Over the past decade, the integration of behavioral health and general medical services has been shown to improve patient outcomes, save money, and reduce stigma related to mental health. Significant research spanning three decades has identified one model – the Collaborative Care Model – in particular, as being effective and efficient in delivering integrated care.
The report Dissemination of Integrated Care Within Adult Primary Care Settings: The Collaborative Care Model, developed jointly by the American Psychiatric Association (APA) and Academy of Psychosomatic Medicine (APM), reviews the current evidence-base for the Collaborative Care Model, essential implementation elements with detailed examples, lessons learned by those who have implemented the model, and recommendations for how to advance its use to better meet the whole health needs people with mental health conditions
The Role of the Collaborative Care Model in Reducing Mental Health Inequities (.pdf)
A recent systematic review found strong evidence that collaborative care is effective for improving depression outcomes in racial ethnic minority populations. Download this PDF to learn more about this review and four strategies for harnessing the potential of CoCM to reduce mental health inequities.
How It Works
The Collaborative Care team is led by a primary care provider (PCP) and includes behavioral health care managers, psychiatrists and frequently other mental health professionals all empowered to work at the top of their license. The team implements a measurement-guided care plan based on evidence-based practice guidelines and focuses particular attention on patients not meeting their clinical goals.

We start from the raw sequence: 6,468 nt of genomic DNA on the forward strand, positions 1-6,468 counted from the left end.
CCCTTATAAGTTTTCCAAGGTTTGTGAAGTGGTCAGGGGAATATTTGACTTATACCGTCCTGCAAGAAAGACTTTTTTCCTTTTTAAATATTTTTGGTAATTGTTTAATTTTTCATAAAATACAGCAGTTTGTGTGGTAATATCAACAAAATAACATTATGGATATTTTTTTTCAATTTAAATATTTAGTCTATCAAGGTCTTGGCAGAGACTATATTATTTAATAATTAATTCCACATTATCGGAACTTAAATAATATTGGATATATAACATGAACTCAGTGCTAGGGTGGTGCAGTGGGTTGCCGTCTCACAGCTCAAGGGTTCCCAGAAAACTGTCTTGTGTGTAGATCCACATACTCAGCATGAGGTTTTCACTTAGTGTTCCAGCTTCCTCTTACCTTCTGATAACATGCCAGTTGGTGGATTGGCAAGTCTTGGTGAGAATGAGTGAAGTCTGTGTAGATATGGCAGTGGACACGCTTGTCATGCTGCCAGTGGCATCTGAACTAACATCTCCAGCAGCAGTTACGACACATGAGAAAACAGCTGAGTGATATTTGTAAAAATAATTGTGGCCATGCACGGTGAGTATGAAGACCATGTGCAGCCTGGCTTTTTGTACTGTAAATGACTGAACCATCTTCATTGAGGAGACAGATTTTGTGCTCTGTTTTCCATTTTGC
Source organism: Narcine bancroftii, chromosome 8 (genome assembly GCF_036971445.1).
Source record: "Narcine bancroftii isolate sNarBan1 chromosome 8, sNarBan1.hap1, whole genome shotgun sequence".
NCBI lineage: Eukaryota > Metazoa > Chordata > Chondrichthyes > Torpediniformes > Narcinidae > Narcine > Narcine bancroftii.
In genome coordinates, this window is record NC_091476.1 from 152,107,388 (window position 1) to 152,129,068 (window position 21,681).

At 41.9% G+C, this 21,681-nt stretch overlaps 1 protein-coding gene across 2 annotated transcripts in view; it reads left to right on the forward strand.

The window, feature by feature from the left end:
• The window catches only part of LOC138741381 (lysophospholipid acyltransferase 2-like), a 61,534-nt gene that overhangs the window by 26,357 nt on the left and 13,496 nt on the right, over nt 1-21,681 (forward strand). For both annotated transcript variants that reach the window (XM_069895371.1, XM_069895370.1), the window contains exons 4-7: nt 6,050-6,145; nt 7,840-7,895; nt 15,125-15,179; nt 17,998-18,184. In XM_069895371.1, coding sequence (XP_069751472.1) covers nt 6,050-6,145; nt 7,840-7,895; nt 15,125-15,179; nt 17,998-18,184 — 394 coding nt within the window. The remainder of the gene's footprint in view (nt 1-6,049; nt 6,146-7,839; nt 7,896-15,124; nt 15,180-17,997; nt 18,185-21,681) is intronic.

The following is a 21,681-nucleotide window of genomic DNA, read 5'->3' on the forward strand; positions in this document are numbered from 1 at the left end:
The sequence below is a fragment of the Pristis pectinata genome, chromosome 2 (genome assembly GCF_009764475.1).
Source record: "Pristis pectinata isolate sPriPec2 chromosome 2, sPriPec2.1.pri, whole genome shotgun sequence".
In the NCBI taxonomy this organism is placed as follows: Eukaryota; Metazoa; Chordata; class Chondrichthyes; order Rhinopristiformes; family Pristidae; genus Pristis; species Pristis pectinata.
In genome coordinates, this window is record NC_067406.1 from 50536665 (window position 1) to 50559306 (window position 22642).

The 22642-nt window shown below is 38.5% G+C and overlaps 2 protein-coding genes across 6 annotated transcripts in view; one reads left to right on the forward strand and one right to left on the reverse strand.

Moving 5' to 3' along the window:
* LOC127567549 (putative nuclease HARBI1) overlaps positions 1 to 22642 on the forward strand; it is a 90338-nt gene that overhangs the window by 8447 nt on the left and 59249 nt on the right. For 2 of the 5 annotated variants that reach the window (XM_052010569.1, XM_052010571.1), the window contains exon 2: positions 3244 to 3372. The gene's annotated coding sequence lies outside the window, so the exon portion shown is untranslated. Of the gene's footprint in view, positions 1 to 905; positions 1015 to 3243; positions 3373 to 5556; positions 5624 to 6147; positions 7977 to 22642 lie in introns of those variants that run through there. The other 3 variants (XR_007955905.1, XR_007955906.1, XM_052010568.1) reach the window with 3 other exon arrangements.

The Collaborative Care Model differs from other attempts to integrate behavioral health services because of the replicated evidence supporting its outcomes, its steady reliance on consistent principles of chronic care delivery, and attention to accountability and quality improvement (QI). Over time, expert consensus has identified five essential elements of the Collaborative Care Model.
Patient-Centered Team Care
Primary care and behavioral health providers collaborate effectively using shared care plans that incorporate patient goals. The ability to get both physical and mental health care at a familiar location is comfortable to patients and reduces duplicate assessments. Increased patient engagement oftentimes results in a better health care experience and improved patient outcomes.
Care team shares a defined group of patients tracked in a registry to ensure no one falls through the cracks. Practices track and reach out to patients who are not improving and mental health specialists provide caseload-focused consultation, not just ad-hoc advice.
Measurement-Based Treatment to Target
Each patient's treatment plan clearly articulates personal goals and clinical outcomes and are routinely measured by evidence-based tools. Treatments are actively changed if patients are not showing improvement as expected until the clinical goals are achieved.
Patients are offered treatments with credible research evidence to support their efficacy in treating the target condition. The Collaborative Care Model (CoCM) has a substantial evidence base for its effectiveness, one of the few integrated care models that does.
Providers are accountable and reimbursed for quality of care and clinical outcomes, not just the volume of care provided.
The Collaborative Care Model has the most evidence among integration models to demonstrate its effective and efficient integration in terms of controlling costs, improving access, improving clinical outcomes, and increasing patient satisfaction in a variety of primary care settings – rural, urban, and among veterans.
Multiple studies show that having a psychiatrist to provide caseload consultation to a care manager who coordinates with patients and a PCP is an essential element of the model and correlates with improved outcomes.